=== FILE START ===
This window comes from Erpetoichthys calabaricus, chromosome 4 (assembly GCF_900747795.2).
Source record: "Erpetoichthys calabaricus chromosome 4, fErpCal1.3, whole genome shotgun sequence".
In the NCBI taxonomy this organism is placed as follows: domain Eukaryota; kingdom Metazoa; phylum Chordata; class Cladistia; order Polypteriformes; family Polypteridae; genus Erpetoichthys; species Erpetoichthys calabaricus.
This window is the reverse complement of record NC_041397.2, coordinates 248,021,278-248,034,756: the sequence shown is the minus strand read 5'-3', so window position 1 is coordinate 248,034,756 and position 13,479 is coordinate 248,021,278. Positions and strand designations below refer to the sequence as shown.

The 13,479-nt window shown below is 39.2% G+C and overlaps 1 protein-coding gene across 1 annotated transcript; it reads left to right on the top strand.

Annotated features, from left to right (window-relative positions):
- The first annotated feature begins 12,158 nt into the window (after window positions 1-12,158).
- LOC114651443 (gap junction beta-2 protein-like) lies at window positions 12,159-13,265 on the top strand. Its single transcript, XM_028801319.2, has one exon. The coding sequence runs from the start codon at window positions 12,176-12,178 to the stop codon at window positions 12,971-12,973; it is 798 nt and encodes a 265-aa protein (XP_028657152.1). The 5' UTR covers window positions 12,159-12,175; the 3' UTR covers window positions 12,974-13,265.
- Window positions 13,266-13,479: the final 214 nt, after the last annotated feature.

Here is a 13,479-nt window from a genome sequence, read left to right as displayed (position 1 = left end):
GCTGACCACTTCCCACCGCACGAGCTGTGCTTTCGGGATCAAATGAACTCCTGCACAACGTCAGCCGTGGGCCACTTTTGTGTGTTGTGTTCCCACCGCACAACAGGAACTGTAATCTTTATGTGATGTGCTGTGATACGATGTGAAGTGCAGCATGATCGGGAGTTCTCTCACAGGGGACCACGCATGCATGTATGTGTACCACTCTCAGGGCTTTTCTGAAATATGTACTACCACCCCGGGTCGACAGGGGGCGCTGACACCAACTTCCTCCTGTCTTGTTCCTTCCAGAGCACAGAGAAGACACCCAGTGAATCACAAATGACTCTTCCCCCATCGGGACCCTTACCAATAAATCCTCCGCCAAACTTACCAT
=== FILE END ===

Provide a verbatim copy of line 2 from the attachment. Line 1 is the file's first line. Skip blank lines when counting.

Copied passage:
Source record: "Erpetoichthys calabaricus chromosome 4, fErpCal1.3, whole genome shotgun sequence".